In 2005, the U.K. Department of Transportation unveiled a set of guidelines for what it called “psychological traffic calming,” a strategy to make the country’s roadways safer by giving them a surface-level makeover.
And, also, a tricky little study in semantics: The plan could make traffic calmer, the agency reported, by making the drivers themselves decidedly less so. Suggestions including painting patches of the road different colors, eliminating the lines dividing lanes, and other maneuvers to make the streets seem narrower, windier, and otherwise more dangerous, the Guardian reported at the time.
Around the world, governments have begun to adopt similar measures that promote safety by way of overcompensation, designing environments that force motorists into high alert. A 2003 report from the U.S. Transportation Research Board recommended dividing two-lane highways into a narrower three lanes; towns in the U.K., the Netherlands, and Germany have done away with traffic lights entirely as part of a road-safety initiative called Shared Space, the brainchild of Dutch traffic engineer Hans Monderman.
Earlier this week, a new paper seemed to validate the idea that the best driver is an unsettled one. In a small study published in the Journal of Consumer Research, researchers from the University of Michigan and Brigham Young University found that signs that conveyed a greater degree of motion—think a running stick-figure pedestrian, not a strolling one—may raise drivers’ perception of risk, which may in turn translate to more caution and attention from behind the wheel.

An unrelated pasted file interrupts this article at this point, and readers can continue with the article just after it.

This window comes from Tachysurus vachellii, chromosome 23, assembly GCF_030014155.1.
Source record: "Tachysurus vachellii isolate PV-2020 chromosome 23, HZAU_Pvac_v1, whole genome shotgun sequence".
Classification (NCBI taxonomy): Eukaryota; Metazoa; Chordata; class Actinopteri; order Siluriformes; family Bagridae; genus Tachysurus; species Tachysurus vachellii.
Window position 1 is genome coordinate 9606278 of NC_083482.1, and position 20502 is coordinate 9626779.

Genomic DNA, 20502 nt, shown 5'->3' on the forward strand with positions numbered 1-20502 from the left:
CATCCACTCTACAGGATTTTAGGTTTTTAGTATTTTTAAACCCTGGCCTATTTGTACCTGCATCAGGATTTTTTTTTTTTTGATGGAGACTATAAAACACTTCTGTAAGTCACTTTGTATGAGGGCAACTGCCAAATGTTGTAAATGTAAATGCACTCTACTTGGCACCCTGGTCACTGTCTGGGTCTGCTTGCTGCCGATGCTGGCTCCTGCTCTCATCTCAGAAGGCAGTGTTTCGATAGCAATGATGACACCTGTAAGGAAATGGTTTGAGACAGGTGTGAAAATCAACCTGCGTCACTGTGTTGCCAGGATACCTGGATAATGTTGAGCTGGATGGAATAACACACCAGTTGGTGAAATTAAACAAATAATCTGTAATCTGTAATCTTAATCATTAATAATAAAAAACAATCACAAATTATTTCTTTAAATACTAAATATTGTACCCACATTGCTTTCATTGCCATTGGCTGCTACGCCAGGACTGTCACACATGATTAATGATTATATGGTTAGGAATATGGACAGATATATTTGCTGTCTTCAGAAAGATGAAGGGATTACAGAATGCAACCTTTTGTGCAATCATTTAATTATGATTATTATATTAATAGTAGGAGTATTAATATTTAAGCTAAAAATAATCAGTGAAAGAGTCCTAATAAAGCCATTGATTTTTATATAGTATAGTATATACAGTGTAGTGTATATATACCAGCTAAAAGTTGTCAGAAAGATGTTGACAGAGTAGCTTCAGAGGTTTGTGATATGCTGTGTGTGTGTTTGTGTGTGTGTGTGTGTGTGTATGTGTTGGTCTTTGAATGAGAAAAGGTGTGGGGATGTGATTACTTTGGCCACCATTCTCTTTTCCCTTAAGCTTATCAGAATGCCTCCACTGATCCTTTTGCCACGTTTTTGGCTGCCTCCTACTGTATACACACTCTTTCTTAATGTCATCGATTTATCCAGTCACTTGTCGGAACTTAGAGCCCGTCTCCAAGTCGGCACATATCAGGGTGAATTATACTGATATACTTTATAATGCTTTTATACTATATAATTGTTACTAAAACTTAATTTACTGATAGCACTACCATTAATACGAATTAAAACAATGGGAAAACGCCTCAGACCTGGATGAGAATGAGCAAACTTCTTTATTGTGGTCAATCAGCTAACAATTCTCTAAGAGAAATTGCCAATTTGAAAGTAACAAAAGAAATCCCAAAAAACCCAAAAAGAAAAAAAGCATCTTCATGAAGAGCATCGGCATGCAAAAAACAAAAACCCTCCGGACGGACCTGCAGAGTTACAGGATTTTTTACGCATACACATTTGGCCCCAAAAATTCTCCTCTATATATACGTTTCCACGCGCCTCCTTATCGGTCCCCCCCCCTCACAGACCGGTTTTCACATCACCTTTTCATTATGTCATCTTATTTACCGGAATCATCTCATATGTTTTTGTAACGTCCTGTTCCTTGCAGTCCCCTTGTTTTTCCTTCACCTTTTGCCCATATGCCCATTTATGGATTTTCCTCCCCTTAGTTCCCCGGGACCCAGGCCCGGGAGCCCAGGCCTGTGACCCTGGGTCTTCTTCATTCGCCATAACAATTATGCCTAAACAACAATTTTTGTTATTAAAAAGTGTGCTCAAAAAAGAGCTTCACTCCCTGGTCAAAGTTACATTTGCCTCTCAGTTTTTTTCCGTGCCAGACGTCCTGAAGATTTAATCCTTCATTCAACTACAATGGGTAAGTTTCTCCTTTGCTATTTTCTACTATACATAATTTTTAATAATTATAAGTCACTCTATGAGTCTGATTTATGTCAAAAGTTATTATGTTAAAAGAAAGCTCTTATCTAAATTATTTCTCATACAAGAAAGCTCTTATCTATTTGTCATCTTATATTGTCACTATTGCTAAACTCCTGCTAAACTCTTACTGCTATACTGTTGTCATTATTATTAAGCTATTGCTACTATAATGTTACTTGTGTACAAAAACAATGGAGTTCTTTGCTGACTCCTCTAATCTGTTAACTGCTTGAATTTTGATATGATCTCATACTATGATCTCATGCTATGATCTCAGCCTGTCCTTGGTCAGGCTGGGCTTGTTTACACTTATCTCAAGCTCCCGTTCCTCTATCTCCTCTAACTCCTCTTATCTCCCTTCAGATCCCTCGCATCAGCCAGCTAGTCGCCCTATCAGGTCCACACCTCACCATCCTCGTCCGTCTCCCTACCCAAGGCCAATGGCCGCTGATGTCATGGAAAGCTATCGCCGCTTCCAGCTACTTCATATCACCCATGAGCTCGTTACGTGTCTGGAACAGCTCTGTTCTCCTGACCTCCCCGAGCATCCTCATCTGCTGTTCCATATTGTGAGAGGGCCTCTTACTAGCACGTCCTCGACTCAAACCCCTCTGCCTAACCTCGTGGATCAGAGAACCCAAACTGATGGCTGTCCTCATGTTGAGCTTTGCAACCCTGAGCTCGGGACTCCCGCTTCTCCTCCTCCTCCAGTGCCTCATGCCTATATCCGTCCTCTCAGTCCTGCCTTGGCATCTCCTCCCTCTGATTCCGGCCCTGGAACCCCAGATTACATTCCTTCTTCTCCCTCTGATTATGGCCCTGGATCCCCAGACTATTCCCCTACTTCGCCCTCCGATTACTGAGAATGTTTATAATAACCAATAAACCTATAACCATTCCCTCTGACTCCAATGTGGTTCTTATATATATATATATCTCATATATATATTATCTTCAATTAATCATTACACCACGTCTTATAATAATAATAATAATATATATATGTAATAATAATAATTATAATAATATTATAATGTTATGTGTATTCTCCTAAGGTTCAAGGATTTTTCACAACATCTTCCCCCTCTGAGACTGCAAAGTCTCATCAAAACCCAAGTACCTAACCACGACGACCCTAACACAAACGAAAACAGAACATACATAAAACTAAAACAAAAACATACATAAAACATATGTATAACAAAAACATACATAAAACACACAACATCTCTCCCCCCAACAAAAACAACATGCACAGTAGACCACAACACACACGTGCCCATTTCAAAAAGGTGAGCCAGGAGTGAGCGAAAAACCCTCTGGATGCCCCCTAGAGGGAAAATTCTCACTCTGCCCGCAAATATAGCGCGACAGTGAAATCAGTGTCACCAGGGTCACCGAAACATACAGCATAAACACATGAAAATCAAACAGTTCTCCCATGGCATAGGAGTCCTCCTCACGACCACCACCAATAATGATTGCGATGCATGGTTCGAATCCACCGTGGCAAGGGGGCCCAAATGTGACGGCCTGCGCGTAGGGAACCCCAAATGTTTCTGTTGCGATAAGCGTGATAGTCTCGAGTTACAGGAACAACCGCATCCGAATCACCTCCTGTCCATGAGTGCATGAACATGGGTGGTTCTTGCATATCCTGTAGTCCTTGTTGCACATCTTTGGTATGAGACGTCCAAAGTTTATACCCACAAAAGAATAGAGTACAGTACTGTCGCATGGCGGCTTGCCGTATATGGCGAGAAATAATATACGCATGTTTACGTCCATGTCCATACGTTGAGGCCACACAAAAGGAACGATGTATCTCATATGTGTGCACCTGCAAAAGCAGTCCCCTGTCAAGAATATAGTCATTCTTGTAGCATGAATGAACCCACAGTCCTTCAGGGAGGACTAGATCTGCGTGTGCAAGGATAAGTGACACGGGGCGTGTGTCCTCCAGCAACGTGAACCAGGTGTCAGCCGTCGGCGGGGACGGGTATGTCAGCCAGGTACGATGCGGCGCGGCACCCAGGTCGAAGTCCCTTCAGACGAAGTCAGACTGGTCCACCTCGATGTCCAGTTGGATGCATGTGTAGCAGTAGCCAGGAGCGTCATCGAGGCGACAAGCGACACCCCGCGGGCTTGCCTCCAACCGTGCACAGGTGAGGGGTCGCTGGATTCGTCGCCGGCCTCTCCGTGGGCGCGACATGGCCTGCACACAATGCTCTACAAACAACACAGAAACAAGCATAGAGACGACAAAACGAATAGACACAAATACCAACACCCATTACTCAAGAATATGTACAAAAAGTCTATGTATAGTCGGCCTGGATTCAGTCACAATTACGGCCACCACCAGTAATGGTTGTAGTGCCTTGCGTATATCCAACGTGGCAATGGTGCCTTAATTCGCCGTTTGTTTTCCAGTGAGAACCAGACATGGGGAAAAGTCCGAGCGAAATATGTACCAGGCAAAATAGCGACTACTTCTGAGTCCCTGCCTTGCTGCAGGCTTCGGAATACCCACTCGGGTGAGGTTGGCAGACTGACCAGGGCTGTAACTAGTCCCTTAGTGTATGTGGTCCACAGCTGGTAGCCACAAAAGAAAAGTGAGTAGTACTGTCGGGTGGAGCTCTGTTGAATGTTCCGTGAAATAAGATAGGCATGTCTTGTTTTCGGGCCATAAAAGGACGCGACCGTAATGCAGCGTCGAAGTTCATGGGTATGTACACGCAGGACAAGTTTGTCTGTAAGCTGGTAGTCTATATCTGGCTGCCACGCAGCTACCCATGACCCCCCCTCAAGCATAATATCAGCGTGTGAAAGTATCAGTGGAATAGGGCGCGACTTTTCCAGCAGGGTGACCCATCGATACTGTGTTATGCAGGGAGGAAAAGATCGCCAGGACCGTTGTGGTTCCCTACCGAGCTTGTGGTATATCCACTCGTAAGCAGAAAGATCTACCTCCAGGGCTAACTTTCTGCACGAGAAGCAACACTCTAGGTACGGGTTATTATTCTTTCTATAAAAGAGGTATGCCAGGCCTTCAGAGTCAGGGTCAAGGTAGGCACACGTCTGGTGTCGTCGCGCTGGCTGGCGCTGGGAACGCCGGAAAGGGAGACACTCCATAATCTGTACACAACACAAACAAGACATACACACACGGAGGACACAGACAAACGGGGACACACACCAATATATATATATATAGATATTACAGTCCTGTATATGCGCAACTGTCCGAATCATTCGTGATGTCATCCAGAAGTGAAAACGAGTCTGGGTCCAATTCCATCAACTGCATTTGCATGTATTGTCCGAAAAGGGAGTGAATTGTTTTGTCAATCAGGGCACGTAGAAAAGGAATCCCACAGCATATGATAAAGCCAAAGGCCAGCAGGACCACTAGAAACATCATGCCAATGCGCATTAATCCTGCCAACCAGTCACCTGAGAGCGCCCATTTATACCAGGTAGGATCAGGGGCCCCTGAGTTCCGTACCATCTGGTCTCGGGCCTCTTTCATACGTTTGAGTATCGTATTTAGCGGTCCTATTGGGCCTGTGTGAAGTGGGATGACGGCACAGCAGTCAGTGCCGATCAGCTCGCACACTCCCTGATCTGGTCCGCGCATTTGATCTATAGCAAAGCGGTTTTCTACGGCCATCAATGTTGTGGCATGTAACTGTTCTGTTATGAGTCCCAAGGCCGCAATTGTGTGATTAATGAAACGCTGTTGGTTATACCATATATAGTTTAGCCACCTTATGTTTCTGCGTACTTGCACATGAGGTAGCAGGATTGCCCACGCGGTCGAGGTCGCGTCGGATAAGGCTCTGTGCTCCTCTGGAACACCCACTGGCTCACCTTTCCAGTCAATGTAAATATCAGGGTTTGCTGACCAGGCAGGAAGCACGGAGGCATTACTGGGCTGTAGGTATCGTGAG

In the first experiment, volunteers were shown four images taken from the driver’s seat of a car, each with a sign (either a high-motion or low-motion version) warning of a different obstacle ahead. The more dynamic warning of falling rocks, for example, showed a boulder in midair, while its less dynamic counterpart had the boulder at the top of a cliff; the more dynamic sign for a horse crossing depicted the animal in mid-gallop, the less dynamic at a more leisurely trot. Using eye-tracking sensors, the researcher were able to evaluate a) how long it took the participants to first notice the sign, and b) how many times they glanced at the area around the sign, indicating that they were sweeping their gaze across the environment in front of them. Across the four signs, they found, the images depicting more movement were both more attention-grabbing—meaning they were noticed more quickly—and more likely to make the volunteers highly attuned to their surroundings, a state the study authors referred to as “attentional vigilance.”
In the second experiment, the researchers created a 16-second driving simulation to test reaction time, asking participants to press a certain key whenever they noticed a warning sign. In the third, designed to test caution, the volunteers were asked to imagine themselves driving and then click to indicate where on a map they would begin to slow down after spotting the sign. And in the fourth, participants were shown two versions of a “wet floor” sign—the kind left in slippery grocery-store aisles—and asked to rate how carefully they would proceed. Across the board, the same pattern from the first experiment held true: The people who saw more dynamic signs were more alert, stopped sooner, and indicated that they would move more slowly than the people who viewed the signs depicting a lower degree of motion.